Telehealth: Enabling small practices to serve as the “hub” for healthcare delivery
There is little question that small practices have faced a disproportionate number of challenges over the past 50 years. Most have seen fee schedules contract while costs expand, struggled to effectively serve a population with more chronic diseases and, as care for complex cases has migrated to large urban settings, been forced to manage multiple subspecialists who communicate via paper charts.
The principles guiding healthcare reform, however, may effect dramatic change in the role small practices and primary care physicians (PCP) play. Healthcare visionaries recognize that providers must collaborate and care must be coordinated if the industry is to address the crippling issues of access, quality and cost. Most scenarios position the PCP at the hub of this model – supported by the concept of connected medicine and enabling technologies. This concept is the patient-centered medical home, and a telehealth approach to this will be the most successful option.
Telehealth will accelerate progress toward coordinated care. In essence, small practices and PCPs will be able to routinely bring specialists, ancillary staff and practice-based care managers (supplied by insurance companies) into their practices in real time, via telephone, Internet and video conferencing. Specialists, no matter where they are located, can participate in a live consultation with the patient, PCPs and the office staff to create seamless care – facilitated by access to real-time data for medical decision making such as lab tests, diagnostic studies and electronic health records (EHRs). PCPs can provide post-procedure care locally, with surgeons conducting “virtual rounds” as appropriate. Members of care teams can simultaneously access a patient’s EHR via the Internet, and consult in teleconference to make decisions about care plans to be jointly executed and monitored.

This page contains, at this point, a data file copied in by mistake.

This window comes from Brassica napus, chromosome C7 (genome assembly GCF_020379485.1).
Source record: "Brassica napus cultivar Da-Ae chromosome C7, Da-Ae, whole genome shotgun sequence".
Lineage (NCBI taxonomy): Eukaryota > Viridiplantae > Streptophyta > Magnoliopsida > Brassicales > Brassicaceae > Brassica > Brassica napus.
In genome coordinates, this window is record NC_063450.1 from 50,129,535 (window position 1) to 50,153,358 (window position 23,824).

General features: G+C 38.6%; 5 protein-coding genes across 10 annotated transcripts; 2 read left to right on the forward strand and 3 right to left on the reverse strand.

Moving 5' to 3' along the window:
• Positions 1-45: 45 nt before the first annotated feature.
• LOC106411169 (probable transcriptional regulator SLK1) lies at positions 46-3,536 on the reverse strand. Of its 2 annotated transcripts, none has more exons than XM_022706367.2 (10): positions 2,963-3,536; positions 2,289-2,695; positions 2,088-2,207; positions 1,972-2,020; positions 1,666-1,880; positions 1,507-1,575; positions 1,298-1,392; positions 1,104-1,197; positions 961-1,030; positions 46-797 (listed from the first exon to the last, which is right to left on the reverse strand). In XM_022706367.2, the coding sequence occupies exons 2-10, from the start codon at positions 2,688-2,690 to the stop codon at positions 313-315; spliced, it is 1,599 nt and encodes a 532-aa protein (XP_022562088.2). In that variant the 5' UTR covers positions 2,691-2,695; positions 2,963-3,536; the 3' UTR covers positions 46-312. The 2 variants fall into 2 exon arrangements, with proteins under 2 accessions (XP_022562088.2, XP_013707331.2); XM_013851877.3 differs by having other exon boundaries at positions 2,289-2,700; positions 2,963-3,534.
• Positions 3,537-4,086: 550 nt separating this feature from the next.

With this level of interaction, small practices will discover three specific areas of opportunity:
Improving the quality of care they are able to deliver;
Strengthening the small practice’s bottom line; and
Enhancing their reputation and “brand” within their communities.
The focus on quality
With telehealth technologies, the right people – regardless of proximity – will be at the right place at the right time, with the right information readily available. This will offer a level of coherence previously unattainable because important information has typically been isolated in disparate and distant systems. Patients who might otherwise decide not to consult with a specialist because of the expense or inconvenience of traveling to a distant medical center now will have access to the care they need. Suitable care plans can be constructed jointly, with all clinical stakeholders involved in its development and its execution.
This unity makes it easier to spot potential problems – interactive medications, for instance, or co-morbidities – to reduce errors and increase safety. Likewise, it minimizes costly, unnecessary duplicate testing. All members of the care team, whether PCP, specialist or ancillary provider, are empowered to monitor compliance with care plans and disease management regimens.
Finding the bottom line